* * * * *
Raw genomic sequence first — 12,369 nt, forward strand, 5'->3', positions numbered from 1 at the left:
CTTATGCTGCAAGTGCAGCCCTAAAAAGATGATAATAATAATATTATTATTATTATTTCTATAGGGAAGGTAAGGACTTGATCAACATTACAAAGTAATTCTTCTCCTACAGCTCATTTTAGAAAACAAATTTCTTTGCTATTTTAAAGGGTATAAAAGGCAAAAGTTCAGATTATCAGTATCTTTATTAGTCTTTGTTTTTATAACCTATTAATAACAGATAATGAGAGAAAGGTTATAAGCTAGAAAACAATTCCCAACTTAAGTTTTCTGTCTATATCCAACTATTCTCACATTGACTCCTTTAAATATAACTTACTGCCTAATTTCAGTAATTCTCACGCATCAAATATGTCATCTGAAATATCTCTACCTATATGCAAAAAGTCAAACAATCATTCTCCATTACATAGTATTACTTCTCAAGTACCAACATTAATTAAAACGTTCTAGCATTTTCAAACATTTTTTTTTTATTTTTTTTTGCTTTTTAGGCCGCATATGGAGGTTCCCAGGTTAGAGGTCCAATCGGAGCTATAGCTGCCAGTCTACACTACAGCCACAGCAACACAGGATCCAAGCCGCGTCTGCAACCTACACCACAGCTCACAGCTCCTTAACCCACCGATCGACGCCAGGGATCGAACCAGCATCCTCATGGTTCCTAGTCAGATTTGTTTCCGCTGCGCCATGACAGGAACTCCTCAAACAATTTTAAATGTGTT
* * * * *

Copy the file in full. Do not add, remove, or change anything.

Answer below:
Raw genomic sequence first — 12,369 nt, forward strand, 5'->3', positions numbered from 1 at the left:
CTTATGCTGCAAGTGCAGCCCTAAAAAGATGATAATAATAATATTATTATTATTATTTCTATAGGGAAGGTAAGGACTTGATCAACATTACAAAGTAATTCTTCTCCTACAGCTCATTTTAGAAAACAAATTTCTTTGCTATTTTAAAGGGTATAAAAGGCAAAAGTTCAGATTATCAGTATCTTTATTAGTCTTTGTTTTTATAACCTATTAATAACAGATAATGAGAGAAAGGTTATAAGCTAGAAAACAATTCCCAACTTAAGTTTTCTGTCTATATCCAACTATTCTCACATTGACTCCTTTAAATATAACTTACTGCCTAATTTCAGTAATTCTCACGCATCAAATATGTCATCTGAAATATCTCTACCTATATGCAAAAAGTCAAACAATCATTCTCCATTACATAGTATTACTTCTCAAGTACCAACATTAATTAAAACGTTCTAGCATTTTCAAACATTTTTTTTTTATTTTTTTTTGCTTTTTAGGCCGCATATGGAGGTTCCCAGGTTAGAGGTCCAATCGGAGCTATAGCTGCCAGTCTACACTACAGCCACAGCAACACAGGATCCAAGCCGCGTCTGCAACCTACACCACAGCTCACAGCTCCTTAACCCACCGATCGACGCCAGGGATCGAACCAGCATCCTCATGGTTCCTAGTCAGATTTGTTTCCGCTGCGCCATGACAGGAACTCCTCAAACAATTTTAAATGTGTT